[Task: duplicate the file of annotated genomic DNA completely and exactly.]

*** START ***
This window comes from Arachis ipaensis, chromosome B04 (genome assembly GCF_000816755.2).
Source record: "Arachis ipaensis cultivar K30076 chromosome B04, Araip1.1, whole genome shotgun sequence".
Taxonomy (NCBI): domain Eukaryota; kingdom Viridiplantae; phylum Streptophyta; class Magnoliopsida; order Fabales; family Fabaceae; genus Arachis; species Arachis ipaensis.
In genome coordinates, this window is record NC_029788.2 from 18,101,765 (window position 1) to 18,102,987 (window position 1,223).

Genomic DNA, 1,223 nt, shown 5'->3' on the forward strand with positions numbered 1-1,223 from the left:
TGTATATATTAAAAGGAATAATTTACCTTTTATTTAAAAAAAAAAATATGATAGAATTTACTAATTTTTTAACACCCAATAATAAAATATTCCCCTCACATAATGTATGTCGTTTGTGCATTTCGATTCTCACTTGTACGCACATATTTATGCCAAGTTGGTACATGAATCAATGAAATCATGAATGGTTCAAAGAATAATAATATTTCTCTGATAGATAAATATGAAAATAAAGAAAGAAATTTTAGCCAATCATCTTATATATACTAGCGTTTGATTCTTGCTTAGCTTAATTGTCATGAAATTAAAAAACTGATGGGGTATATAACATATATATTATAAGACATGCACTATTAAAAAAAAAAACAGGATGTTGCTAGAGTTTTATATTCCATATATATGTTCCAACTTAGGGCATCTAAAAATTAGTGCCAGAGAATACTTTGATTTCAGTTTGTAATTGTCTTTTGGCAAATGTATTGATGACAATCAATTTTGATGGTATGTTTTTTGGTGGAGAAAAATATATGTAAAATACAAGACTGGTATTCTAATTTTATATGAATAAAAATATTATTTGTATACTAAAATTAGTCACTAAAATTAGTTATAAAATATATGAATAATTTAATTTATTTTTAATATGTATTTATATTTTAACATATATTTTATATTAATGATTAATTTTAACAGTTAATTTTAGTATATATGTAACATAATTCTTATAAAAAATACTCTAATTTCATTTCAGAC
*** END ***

This window comes from Arachis ipaensis, chromosome B04 (genome assembly GCF_000816755.2).
Source record: "Arachis ipaensis cultivar K30076 chromosome B04, Araip1.1, whole genome shotgun sequence".
Taxonomy (NCBI): domain Eukaryota; kingdom Viridiplantae; phylum Streptophyta; class Magnoliopsida; order Fabales; family Fabaceae; genus Arachis; species Arachis ipaensis.
In genome coordinates, this window is record NC_029788.2 from 18,101,765 (window position 1) to 18,102,987 (window position 1,223).

Genomic DNA, 1,223 nt, shown 5'->3' on the forward strand with positions numbered 1-1,223 from the left:
TGTATATATTAAAAGGAATAATTTACCTTTTATTTAAAAAAAAAAATATGATAGAATTTACTAATTTTTTAACACCCAATAATAAAATATTCCCCTCACATAATGTATGTCGTTTGTGCATTTCGATTCTCACTTGTACGCACATATTTATGCCAAGTTGGTACATGAATCAATGAAATCATGAATGGTTCAAAGAATAATAATATTTCTCTGATAGATAAATATGAAAATAAAGAAAGAAATTTTAGCCAATCATCTTATATATACTAGCGTTTGATTCTTGCTTAGCTTAATTGTCATGAAATTAAAAAACTGATGGGGTATATAACATATATATTATAAGACATGCACTATTAAAAAAAAAAACAGGATGTTGCTAGAGTTTTATATTCCATATATATGTTCCAACTTAGGGCATCTAAAAATTAGTGCCAGAGAATACTTTGATTTCAGTTTGTAATTGTCTTTTGGCAAATGTATTGATGACAATCAATTTTGATGGTATGTTTTTTGGTGGAGAAAAATATATGTAAAATACAAGACTGGTATTCTAATTTTATATGAATAAAAATATTATTTGTATACTAAAATTAGTCACTAAAATTAGTTATAAAATATATGAATAATTTAATTTATTTTTAATATGTATTTATATTTTAACATATATTTTATATTAATGATTAATTTTAACAGTTAATTTTAGTATATATGTAACATAATTCTTATAAAAAATACTCTAATTTCATTTCAGAC